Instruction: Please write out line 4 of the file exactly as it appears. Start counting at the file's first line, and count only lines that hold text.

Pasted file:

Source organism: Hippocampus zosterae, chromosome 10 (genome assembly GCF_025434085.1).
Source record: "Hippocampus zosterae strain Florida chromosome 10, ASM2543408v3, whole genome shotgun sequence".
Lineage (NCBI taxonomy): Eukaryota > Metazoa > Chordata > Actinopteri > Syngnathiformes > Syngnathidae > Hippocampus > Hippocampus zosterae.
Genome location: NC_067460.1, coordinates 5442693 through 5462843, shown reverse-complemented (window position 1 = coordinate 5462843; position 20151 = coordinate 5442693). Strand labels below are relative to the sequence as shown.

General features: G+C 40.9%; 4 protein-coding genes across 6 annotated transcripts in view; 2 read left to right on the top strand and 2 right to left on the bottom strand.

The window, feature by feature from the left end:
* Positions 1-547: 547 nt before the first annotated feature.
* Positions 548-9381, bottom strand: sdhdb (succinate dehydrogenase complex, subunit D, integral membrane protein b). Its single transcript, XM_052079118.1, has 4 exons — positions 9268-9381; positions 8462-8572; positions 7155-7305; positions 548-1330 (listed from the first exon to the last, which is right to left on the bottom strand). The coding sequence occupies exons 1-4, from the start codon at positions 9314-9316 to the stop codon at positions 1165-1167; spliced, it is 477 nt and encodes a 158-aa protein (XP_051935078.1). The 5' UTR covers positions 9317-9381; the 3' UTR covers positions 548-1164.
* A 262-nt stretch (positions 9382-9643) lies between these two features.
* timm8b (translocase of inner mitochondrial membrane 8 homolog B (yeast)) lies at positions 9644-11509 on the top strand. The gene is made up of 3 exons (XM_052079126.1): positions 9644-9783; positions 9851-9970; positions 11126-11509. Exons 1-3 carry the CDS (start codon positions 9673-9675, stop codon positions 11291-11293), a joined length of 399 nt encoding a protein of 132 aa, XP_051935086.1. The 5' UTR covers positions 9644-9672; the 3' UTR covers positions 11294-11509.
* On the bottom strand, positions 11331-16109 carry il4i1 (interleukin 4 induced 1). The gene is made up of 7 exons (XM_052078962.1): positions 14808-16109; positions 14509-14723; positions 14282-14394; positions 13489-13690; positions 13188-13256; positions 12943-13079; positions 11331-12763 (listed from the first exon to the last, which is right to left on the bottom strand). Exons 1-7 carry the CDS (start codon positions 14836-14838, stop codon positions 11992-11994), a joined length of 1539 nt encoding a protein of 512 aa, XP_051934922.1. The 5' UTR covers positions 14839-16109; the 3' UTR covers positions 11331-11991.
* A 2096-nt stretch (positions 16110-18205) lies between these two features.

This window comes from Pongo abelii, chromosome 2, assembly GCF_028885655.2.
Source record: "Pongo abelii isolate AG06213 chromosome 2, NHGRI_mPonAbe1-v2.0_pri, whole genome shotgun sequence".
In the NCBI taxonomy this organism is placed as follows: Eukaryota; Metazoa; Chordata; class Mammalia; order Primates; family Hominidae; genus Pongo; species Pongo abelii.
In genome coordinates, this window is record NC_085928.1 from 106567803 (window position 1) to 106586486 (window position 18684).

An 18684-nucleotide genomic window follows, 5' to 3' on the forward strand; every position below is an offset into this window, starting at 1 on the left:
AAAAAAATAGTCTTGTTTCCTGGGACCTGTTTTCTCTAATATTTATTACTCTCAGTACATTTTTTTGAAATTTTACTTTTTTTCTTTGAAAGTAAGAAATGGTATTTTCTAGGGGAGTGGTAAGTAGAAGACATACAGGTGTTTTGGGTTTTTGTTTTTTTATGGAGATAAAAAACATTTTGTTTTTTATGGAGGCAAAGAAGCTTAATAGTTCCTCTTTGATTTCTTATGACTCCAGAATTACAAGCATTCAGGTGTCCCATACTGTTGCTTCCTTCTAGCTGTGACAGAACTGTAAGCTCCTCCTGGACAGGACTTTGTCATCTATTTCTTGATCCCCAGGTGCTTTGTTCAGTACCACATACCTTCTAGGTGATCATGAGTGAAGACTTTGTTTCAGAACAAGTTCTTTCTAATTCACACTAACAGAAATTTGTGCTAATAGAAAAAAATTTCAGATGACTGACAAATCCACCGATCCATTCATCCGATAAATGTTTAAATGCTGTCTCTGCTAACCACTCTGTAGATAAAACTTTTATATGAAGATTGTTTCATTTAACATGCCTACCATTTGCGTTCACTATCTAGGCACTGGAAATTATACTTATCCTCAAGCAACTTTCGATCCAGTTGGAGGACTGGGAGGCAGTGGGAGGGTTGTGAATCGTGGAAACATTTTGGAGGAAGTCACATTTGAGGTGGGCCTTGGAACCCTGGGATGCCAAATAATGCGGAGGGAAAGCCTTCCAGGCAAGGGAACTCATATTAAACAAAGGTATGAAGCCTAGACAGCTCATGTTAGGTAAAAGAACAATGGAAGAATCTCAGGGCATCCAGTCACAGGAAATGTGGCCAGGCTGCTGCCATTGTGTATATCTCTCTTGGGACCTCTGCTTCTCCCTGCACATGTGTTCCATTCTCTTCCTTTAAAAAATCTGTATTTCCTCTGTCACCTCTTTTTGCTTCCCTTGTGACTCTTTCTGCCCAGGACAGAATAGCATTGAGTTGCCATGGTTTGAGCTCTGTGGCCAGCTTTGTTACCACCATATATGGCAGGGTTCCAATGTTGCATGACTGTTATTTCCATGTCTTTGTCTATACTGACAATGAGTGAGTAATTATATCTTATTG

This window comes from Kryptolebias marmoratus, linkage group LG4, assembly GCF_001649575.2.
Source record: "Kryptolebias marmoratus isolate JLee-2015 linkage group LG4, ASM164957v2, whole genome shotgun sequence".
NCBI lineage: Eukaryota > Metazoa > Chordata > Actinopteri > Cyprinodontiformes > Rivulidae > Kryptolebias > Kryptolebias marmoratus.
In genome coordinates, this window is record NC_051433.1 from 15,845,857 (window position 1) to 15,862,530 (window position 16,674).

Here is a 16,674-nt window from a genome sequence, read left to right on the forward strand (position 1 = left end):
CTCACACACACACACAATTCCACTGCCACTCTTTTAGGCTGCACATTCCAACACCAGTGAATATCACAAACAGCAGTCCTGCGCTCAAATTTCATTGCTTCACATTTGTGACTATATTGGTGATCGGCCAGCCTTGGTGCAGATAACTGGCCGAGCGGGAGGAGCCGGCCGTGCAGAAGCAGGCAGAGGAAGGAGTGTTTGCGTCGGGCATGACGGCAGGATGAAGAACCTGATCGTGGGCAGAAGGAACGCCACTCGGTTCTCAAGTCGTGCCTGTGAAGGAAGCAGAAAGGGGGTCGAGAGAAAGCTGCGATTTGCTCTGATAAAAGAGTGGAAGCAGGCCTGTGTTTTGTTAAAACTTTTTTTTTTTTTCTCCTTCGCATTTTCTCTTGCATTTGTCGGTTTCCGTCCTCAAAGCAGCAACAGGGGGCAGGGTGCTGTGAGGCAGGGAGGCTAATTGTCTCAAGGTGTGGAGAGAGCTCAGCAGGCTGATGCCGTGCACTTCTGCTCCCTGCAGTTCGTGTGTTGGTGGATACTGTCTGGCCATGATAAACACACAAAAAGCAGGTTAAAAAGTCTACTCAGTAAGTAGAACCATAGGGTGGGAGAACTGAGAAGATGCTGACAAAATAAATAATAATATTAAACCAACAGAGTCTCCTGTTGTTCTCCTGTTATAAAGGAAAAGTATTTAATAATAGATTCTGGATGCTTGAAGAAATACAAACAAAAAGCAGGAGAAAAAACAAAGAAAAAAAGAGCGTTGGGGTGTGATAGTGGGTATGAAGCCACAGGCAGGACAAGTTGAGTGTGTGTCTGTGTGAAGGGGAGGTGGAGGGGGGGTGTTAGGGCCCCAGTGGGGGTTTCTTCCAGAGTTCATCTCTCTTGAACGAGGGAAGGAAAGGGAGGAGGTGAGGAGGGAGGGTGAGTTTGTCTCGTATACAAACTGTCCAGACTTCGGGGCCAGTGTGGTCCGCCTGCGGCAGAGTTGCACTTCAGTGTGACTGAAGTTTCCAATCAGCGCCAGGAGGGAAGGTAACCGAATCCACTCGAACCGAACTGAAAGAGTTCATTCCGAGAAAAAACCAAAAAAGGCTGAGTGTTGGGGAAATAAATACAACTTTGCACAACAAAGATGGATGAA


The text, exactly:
Genome location: NC_067460.1, coordinates 5442693 through 5462843, shown reverse-complemented (window position 1 = coordinate 5462843; position 20151 = coordinate 5442693). Strand labels below are relative to the sequence as shown.